There is of course also the argument that this is Sturridge’s time. He deserves to be Liverpool’s number one striker, and buying another top name who needs to play every week will simply be a kick in the face for him. There again, did playing alongside a world class talent like Suarez raise Sturridge’s game? Did we see the best of him last season because he had a tremendously talented strike partner to work with? Does his fitness record make it too much of a risk not to buy another top level option?
These are the questions that Rodgers must answer between now and September 1st. The kid in me wants a big name. I want to unwrap the present and see the most expensive and flashy toy on the market. That’ll show all those other kids.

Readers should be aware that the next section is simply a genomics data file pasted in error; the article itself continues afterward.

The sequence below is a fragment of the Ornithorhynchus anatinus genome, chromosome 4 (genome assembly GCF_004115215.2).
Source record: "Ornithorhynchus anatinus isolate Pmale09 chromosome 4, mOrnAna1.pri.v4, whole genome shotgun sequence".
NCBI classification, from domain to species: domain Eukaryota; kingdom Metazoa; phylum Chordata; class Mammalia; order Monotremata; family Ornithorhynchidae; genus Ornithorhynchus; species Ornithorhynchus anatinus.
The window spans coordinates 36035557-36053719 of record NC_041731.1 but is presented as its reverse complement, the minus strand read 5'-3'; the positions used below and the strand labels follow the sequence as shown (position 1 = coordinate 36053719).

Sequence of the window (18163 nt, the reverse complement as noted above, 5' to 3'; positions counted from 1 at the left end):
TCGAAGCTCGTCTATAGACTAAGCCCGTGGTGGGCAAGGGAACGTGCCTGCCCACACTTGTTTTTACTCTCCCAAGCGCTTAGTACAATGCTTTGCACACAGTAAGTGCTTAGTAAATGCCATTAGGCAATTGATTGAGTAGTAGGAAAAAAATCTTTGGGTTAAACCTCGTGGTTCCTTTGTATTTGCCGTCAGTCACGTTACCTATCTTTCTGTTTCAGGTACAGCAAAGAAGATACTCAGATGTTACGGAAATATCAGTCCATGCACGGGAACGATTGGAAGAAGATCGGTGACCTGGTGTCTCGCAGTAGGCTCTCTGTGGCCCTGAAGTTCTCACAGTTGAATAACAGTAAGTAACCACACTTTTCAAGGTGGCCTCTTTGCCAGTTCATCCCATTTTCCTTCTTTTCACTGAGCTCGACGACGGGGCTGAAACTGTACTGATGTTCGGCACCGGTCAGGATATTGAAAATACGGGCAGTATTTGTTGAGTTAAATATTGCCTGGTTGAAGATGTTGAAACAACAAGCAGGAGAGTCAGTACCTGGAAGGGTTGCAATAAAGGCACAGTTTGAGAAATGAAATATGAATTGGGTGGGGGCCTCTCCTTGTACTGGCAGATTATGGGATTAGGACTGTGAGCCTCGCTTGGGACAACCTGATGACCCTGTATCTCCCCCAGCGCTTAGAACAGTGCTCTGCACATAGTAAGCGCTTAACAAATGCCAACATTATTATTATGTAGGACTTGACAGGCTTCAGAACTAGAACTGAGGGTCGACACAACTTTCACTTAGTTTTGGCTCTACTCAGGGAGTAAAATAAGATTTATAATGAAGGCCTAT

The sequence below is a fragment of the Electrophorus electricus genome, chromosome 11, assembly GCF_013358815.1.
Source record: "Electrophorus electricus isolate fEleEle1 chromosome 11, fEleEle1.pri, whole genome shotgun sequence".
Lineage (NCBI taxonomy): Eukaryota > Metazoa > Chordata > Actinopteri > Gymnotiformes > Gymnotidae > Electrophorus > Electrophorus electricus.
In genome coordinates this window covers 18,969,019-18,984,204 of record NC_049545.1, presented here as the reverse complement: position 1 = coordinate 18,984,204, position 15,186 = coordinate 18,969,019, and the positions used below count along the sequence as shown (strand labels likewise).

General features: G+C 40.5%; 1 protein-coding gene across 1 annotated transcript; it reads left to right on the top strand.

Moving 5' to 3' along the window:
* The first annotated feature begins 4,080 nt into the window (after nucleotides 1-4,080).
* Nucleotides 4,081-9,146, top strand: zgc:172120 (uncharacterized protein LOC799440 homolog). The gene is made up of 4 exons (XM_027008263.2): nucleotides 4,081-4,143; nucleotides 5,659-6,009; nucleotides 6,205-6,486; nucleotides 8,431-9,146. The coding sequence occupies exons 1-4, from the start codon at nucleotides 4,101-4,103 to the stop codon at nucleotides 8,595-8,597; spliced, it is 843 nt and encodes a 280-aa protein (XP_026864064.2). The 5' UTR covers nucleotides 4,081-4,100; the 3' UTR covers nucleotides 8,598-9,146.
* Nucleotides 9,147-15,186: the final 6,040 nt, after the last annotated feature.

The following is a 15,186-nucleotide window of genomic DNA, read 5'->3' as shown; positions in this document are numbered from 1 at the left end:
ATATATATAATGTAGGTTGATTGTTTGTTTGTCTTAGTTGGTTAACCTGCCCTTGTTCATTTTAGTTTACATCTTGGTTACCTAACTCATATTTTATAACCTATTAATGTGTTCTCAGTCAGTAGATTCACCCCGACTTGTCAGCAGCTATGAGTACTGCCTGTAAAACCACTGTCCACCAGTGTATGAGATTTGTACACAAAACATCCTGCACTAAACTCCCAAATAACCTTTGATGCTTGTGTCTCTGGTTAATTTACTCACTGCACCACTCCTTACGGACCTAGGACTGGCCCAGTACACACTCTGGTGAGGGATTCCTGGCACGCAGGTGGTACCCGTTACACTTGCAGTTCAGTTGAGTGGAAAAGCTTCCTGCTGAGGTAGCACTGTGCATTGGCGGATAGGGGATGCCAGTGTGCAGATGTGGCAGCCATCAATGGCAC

However, remember that sometimes you don’t get the dream present. That gift-wrapped Stretch Armstrong, that Tracy Island and that PlayStation 4 seem great in your head. That Portuguese kid down the street has the best stuff, but sometimes getting what you always wanted doesn’t ultimately make you as happy as you thought it would.
Lazar Markovic, Adam Lallana and Rickie Lambert all offer something different and something useful. Will a backup striker to round things off give the club enough to challenge for the Premier League and Champions League? Or will Rodgers make the rest of Europe stand up and take notice with that marquee signing many have been baying for since Suarez’s move to Barcelona was confirmed?
Whatever Rodgers decides, his work this summer to date has already given him a plethora of options… going forward. Who’s next?
*The Anfield Wrap and David Segar in no way condone or promote the idea of signing of Marlon Harewood and would like to apologise for any emotional trauma caused.